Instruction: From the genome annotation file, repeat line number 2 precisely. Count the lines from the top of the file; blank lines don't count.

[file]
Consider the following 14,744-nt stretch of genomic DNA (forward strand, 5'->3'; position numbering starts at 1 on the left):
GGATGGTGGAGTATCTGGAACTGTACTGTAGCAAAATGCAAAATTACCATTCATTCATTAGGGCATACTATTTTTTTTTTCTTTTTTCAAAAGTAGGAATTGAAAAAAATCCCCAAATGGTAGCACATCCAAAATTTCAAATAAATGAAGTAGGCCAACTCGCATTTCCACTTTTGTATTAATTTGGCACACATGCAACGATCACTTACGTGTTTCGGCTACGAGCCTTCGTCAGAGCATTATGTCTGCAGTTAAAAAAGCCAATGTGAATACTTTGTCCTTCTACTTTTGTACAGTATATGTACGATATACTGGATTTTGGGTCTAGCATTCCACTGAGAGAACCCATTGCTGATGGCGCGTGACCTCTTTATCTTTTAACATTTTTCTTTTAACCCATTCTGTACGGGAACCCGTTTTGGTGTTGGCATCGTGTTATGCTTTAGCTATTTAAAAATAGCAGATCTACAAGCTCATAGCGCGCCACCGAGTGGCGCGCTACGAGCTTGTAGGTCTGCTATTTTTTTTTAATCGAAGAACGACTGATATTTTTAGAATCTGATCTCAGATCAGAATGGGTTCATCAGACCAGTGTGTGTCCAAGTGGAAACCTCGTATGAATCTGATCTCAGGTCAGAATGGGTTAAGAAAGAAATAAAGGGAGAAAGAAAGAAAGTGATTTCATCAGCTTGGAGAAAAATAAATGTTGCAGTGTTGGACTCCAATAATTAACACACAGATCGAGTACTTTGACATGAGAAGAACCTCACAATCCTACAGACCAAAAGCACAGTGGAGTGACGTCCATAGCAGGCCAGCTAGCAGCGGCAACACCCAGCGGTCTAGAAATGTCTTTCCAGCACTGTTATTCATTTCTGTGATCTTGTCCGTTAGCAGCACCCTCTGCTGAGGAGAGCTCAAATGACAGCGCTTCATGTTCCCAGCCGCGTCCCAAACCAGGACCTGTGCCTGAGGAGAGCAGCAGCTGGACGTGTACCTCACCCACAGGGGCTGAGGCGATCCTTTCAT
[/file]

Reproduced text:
GGATGGTGGAGTATCTGGAACTGTACTGTAGCAAAATGCAAAATTACCATTCATTCATTAGGGCATACTATTTTTTTTTTCTTTTTTCAAAAGTAGGAATTGAAAAAAATCCCCAAATGGTAGCACATCCAAAATTTCAAATAAATGAAGTAGGCCAACTCGCATTTCCACTTTTGTATTAATTTGGCACACATGCAACGATCACTTACGTGTTTCGGCTACGAGCCTTCGTCAGAGCATTATGTCTGCAGTTAAAAAAGCCAATGTGAATACTTTGTCCTTCTACTTTTGTACAGTATATGTACGATATACTGGATTTTGGGTCTAGCATTCCACTGAGAGAACCCATTGCTGATGGCGCGTGACCTCTTTATCTTTTAACATTTTTCTTTTAACCCATTCTGTACGGGAACCCGTTTTGGTGTTGGCATCGTGTTATGCTTTAGCTATTTAAAAATAGCAGATCTACAAGCTCATAGCGCGCCACCGAGTGGCGCGCTACGAGCTTGTAGGTCTGCTATTTTTTTTTAATCGAAGAACGACTGATATTTTTAGAATCTGATCTCAGATCAGAATGGGTTCATCAGACCAGTGTGTGTCCAAGTGGAAACCTCGTATGAATCTGATCTCAGGTCAGAATGGGTTAAGAAAGAAATAAAGGGAGAAAGAAAGAAAGTGATTTCATCAGCTTGGAGAAAAATAAATGTTGCAGTGTTGGACTCCAATAATTAACACACAGATCGAGTACTTTGACATGAGAAGAACCTCACAATCCTACAGACCAAAAGCACAGTGGAGTGACGTCCATAGCAGGCCAGCTAGCAGCGGCAACACCCAGCGGTCTAGAAATGTCTTTCCAGCACTGTTATTCATTTCTGTGATCTTGTCCGTTAGCAGCACCCTCTGCTGAGGAGAGCTCAAATGACAGCGCTTCATGTTCCCAGCCGCGTCCCAAACCAGGACCTGTGCCTGAGGAGAGCAGCAGCTGGACGTGTACCTCACCCACAGGGGCTGAGGCGATCCTTTCAT